I have found this step of planning my A-level history course the most challenging. In some ways, this step could be dispensed with relatively quickly and in quite a simple fashion. The more you know, the more complicated one can make an issue and in my case, decisions can quickly get put off. I hope that this post might encourage beginning teachers to simply make some rapid decisions which can be amended later.
Having developed something of an outline of the course I need to deliver, the next logical step is to start thinking about what the lessons might look like. It is particularly important to consider how much time is available to deliver the course, and thus to start parcelling out time to the various chunks of the course. It seems an increasing rarity that the number of learning hours available matches the ideal amount of time to deliver a course. Other considerations I wanted to make at this stage included thinking about the enquiry questions to use and how to start building in opportunities to connect knowledge over time.
When delivering previous A-level history courses, I have not thought of enquiry questions in quite the same way as I might have done at Key Stage Three. First of all, the enquiries are much shorter, taking the form of a one, two or three lessons rather than unfolding over a longer period of time. This way, a key historical question can be focused on, with a punchy focus on some substantive content and a second-order concept. This second challenge at A-level, particularly it would seem when delivering the thematic approach, has been to ensure that content is delivered in such a way that students could re-formulate the historical events to meet an alternative substantive concept. For example, when teaching about the Liberal social & welfare reforms, the content needs to be taught in such a way that students can later explain the reasons for those reforms, evaluate their effectiveness and analyse their significance. This is hard to capture with just one question so I’ve preferred to either discuss multiple questions within an individual lesson or take a slightly arbitrary approach and offer a big picture overview, and then have students select content from that to match a particular enquiry question.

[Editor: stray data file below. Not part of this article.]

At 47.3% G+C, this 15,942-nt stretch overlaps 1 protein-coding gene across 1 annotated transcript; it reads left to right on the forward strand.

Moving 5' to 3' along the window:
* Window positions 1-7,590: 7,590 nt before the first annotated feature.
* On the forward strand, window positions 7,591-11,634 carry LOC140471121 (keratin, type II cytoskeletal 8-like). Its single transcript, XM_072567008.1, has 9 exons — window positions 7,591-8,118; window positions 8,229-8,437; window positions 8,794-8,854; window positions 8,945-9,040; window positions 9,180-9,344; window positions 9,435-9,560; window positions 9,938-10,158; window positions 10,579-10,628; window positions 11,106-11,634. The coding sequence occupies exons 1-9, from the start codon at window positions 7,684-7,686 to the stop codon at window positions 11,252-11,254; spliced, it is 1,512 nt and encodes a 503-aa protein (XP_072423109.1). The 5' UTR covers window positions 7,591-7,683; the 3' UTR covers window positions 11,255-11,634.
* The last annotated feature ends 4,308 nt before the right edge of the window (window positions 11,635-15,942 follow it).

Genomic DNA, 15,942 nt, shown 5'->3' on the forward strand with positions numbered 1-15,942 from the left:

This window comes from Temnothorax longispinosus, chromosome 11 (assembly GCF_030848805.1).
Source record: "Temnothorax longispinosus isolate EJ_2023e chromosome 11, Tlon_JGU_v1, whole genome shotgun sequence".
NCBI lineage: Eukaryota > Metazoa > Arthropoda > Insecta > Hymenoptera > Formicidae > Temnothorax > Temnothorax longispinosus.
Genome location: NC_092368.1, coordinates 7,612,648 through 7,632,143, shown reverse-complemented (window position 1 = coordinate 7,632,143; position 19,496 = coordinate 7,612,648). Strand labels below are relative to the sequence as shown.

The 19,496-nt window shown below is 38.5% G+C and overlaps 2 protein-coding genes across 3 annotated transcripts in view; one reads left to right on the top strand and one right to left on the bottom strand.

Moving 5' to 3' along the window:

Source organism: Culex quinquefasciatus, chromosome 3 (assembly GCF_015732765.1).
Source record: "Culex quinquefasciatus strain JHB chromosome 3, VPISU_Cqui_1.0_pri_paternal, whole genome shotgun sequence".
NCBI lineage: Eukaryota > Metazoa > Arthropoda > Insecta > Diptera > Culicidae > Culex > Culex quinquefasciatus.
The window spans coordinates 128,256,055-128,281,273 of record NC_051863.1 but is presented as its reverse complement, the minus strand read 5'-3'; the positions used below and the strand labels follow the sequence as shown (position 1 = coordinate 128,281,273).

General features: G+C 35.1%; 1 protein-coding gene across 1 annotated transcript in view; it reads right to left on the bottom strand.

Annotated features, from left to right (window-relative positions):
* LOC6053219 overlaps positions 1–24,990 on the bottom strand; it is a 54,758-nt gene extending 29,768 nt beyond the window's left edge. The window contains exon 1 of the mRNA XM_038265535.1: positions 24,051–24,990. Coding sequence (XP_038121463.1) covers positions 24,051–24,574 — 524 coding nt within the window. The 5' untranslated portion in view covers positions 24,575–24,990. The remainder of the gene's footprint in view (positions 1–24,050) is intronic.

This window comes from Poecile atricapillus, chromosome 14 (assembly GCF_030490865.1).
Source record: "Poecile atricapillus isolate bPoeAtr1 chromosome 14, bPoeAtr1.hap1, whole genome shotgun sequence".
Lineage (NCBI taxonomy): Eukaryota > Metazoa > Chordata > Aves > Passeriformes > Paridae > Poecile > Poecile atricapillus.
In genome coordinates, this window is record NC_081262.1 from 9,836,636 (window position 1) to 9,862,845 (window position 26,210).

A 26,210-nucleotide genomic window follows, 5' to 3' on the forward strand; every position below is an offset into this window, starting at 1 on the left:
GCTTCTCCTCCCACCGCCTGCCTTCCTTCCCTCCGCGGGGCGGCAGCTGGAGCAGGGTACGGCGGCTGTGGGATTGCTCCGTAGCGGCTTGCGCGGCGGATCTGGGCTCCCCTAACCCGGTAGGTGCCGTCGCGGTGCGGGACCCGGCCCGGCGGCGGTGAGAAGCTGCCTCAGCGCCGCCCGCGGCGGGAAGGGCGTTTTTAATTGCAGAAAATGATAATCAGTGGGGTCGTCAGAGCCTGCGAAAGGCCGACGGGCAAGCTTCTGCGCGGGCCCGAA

At this stage of planning the A-level, I have had to remind myself that any lesson overview will be provisional in nature. I know I will need to use the summer term to re-evaluate this plan, as I naturally would, each year, anyway. My two concerns, thus far, have been to put together an order that allocates an approximate amount of time, while thinking about the key questions to arrange the content around as well as sequencing the content.
This task would easily expand to fill the amount of time given over to it, whether that be an hour, a day or a week. I’ve therefore been rather ruthless and would hope that suggesting as much would encourage beginning teachers to have the confidence to do so. I have lent heavily upon one particular textbook, the Oxford University Press book, to sequence the content. I accept that in the first iteration of teaching this will be imperfect. The experience of teaching the course will allow me to tweak the order a little later on. Second of all, any issues arising within the year can be dealt with by planning to periodically review the content and connect it together under the six big themes of the course which can bring further order to the chronological flow of the course.
Dedicating an amount of time to different historical events has also remained something of an arbitrary process. I’ve used my teaching experience to approximate how long to spend on each issue but again, I recognise that a year of experience will encourage me to shrink somethings down and expand others. The tentative overview I’ve come up with can, therefore, be found here: potential lesson sequence. However, I still do not think I’m ready to plan some lessons. There are a couple of individual layers to be added to the plan!
An index to this blog series can be found here.